Now, Bezos is preparing to take a step back from the company that has grown synonymous with his name, Amazon announced Tuesday in a news release reporting fourth-quarter earnings results.

By October, Bezos will step down as CEO, to be replaced by deputy Andy Jassy, 53, who leads Amazon Web Services (AWS), the company’s cloud-computing unit. Bezos, 57, will transition to the role of executive chair of Amazon’s board of directors.

Bezos had distanced himself from much of Amazon’s day-to-day business in recent years. But he stepped back into the fray during the pandemic, during which Amazon recorded its most profitable year ever. In 2020, sales surged 38% to $386.1 billion from a year earlier, while profit roughly doubled to $21.3 billion, or $41.83 per share.

Amazon’s financial results “are the long-run cumulative results of invention,” Bezos said in a statement. “Right now I see Amazon at its most inventive ever, making it an optimal time for this transition.”

In an email to Amazon employees, Bezos said he intended to focus on new products and early initiatives, as well as “other passions” that include philanthropic giving through the Day 1 Fund and the Bezos Earth Fund; Blue Origin, his secretive space venture; and The Washington Post.

From Washington-based politico.com:

Jeff Bezos’ decision to step down as Amazon’s CEO comes as the online retailing giant is facing unprecedented scrutiny in Washington — from antitrust probes and criticism over its tax and labor practices to its role as a gatekeeper granting other companies access to the web.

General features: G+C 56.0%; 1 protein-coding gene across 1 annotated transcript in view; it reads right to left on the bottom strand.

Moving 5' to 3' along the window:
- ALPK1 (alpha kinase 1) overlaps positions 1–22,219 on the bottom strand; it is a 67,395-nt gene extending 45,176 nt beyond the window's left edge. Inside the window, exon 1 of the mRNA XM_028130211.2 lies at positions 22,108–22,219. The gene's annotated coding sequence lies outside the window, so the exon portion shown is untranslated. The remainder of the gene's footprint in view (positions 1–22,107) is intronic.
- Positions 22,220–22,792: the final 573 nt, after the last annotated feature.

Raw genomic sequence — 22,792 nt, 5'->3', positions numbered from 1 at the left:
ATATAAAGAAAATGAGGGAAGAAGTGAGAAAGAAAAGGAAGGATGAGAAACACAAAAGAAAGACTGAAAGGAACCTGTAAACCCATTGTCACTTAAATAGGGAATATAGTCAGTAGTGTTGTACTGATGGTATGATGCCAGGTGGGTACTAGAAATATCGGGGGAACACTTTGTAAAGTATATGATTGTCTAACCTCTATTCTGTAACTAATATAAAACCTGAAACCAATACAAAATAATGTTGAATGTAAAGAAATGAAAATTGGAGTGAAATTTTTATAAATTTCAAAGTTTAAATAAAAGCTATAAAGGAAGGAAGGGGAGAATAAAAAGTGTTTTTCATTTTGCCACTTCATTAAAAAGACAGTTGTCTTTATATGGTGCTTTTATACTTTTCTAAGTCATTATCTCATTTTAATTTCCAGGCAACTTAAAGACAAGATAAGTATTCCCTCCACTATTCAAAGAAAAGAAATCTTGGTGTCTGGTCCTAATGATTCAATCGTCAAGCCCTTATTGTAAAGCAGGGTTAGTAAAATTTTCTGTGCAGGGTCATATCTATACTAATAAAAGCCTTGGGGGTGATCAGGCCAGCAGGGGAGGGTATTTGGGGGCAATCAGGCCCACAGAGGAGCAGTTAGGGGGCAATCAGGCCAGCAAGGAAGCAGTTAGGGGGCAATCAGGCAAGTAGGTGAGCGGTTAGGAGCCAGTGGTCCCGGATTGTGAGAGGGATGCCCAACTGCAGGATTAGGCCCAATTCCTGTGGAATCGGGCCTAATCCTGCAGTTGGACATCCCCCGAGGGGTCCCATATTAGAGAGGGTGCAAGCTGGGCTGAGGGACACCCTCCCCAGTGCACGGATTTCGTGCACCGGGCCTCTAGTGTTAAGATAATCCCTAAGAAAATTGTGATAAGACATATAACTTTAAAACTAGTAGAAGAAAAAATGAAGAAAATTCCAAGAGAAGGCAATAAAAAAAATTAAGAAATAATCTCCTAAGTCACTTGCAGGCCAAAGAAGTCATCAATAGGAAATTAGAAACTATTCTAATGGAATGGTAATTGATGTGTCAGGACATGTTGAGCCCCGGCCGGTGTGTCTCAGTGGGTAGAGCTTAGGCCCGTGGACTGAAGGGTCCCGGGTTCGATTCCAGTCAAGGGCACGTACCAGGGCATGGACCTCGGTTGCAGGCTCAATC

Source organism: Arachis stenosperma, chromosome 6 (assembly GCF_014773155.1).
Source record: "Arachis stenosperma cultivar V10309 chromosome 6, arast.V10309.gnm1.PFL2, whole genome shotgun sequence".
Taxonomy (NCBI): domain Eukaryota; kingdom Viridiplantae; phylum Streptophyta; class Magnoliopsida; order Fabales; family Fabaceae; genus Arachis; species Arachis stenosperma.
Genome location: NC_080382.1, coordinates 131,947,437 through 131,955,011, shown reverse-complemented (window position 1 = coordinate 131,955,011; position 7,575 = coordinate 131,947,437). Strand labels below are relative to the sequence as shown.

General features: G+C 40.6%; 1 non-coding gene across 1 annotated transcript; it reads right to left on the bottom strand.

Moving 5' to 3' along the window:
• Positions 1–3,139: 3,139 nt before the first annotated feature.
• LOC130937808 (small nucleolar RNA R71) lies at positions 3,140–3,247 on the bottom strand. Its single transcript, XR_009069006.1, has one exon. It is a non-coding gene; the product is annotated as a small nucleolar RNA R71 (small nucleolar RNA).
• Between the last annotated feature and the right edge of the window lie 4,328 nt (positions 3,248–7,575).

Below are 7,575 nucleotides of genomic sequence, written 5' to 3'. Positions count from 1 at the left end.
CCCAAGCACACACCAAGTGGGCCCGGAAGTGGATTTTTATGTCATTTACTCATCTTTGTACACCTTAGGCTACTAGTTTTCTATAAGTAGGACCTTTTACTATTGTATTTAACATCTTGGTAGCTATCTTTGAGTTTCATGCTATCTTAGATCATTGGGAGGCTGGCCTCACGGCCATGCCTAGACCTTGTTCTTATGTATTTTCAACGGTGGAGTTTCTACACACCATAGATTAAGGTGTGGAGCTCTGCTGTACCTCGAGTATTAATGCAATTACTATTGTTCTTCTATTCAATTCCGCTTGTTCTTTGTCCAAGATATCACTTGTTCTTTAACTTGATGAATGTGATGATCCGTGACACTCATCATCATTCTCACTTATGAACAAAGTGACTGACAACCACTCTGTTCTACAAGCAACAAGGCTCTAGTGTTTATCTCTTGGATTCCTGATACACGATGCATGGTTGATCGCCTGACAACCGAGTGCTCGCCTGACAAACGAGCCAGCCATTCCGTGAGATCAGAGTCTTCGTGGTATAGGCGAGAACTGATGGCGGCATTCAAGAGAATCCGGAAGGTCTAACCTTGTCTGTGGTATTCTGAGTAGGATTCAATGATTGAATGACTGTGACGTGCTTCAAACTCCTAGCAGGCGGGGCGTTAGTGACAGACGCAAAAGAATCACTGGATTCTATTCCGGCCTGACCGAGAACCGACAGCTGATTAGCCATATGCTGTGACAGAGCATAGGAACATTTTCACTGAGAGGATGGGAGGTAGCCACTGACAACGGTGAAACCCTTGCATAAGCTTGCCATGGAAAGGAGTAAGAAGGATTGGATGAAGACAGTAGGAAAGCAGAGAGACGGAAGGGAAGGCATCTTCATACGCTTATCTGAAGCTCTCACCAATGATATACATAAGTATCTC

And his chosen replacement has been in the thick of some of Amazon’s highest-profile battles.

As chief of Amazon Web Services, the company’s lucrative cloud division, Andy Jassy played a role in Amazon’s decision last month to boot the conservative-friendly social media platform Parler from the internet after last month’s Capitol riots. AWS is also embroiled in a court battle over a multibillion-dollar cloud contract that the Pentagon awarded to Microsoft, amid heavy scrutiny from former President Donald Trump. Antitrust advocates including Sen. Elizabeth Warren (D-Mass.) have specifically cited AWS as a piece of Amazon that the federal government should break off to lessen the company’s power.

Yet to hear Jassy tell it less than two years ago, Amazon hasn’t spent much time fretting about threats from Washington.

“We don’t spend a lot of time talking about it,” Jassy said during a June 2019 tech conference in Arizona, as POLITICO reported at the time. He spoke just as the antitrust heat on the tech industry was ramping up, with the news that the Justice Department was moving to open a probe of Google.

Less than a year ago, Jassy dismissed the idea that Amazon automatically wipes out any competitor it takes on, calling it “folklore.”

The company announced ahead of its latest quarterly earnings call on Tuesday that Bezos “will transition to the role of Executive Chair in the third quarter of 2021 and Andy Jassy will become Chief Executive Officer at that time.”

The announcement marks the biggest transition of power to date for the tech behemoth, which rose from humble beginnings as an online book-selling platform to become one of the first trillion-dollar companies in history, with a sprawling footprint that includes e-commerce, cloud computing, music and video, and brick-and-mortar retailers like Whole Foods.

“Right now I see Amazon at its most inventive ever, making it an optimal time for this transition,” Bezos said in a statement announcing the move. . . .

He will also continue to loom large in Washington — as the owner of both the Post and D.C.’s largest private house, and as Amazon plans a new headquarters that would spiral into the skyline across the Potomac in Arlington, Va.

Speak Your Mind